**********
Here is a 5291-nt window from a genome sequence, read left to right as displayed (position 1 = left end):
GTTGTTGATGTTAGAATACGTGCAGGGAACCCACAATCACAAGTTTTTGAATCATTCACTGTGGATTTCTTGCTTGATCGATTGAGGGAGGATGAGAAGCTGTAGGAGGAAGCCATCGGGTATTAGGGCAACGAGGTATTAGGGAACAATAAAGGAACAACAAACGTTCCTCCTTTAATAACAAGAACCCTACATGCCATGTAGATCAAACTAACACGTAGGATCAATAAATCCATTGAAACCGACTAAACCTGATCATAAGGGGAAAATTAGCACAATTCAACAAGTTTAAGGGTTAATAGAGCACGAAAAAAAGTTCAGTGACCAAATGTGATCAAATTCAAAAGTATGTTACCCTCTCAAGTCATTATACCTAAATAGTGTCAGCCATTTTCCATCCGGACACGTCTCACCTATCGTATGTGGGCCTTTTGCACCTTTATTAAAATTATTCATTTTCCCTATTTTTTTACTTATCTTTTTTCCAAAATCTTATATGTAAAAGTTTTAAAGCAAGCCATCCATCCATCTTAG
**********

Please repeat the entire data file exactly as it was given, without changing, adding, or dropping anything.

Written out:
Here is a 5291-nt window from a genome sequence, read left to right as displayed (position 1 = left end):
GTTGTTGATGTTAGAATACGTGCAGGGAACCCACAATCACAAGTTTTTGAATCATTCACTGTGGATTTCTTGCTTGATCGATTGAGGGAGGATGAGAAGCTGTAGGAGGAAGCCATCGGGTATTAGGGCAACGAGGTATTAGGGAACAATAAAGGAACAACAAACGTTCCTCCTTTAATAACAAGAACCCTACATGCCATGTAGATCAAACTAACACGTAGGATCAATAAATCCATTGAAACCGACTAAACCTGATCATAAGGGGAAAATTAGCACAATTCAACAAGTTTAAGGGTTAATAGAGCACGAAAAAAAGTTCAGTGACCAAATGTGATCAAATTCAAAAGTATGTTACCCTCTCAAGTCATTATACCTAAATAGTGTCAGCCATTTTCCATCCGGACACGTCTCACCTATCGTATGTGGGCCTTTTGCACCTTTATTAAAATTATTCATTTTCCCTATTTTTTTACTTATCTTTTTTCCAAAATCTTATATGTAAAAGTTTTAAAGCAAGCCATCCATCCATCTTAG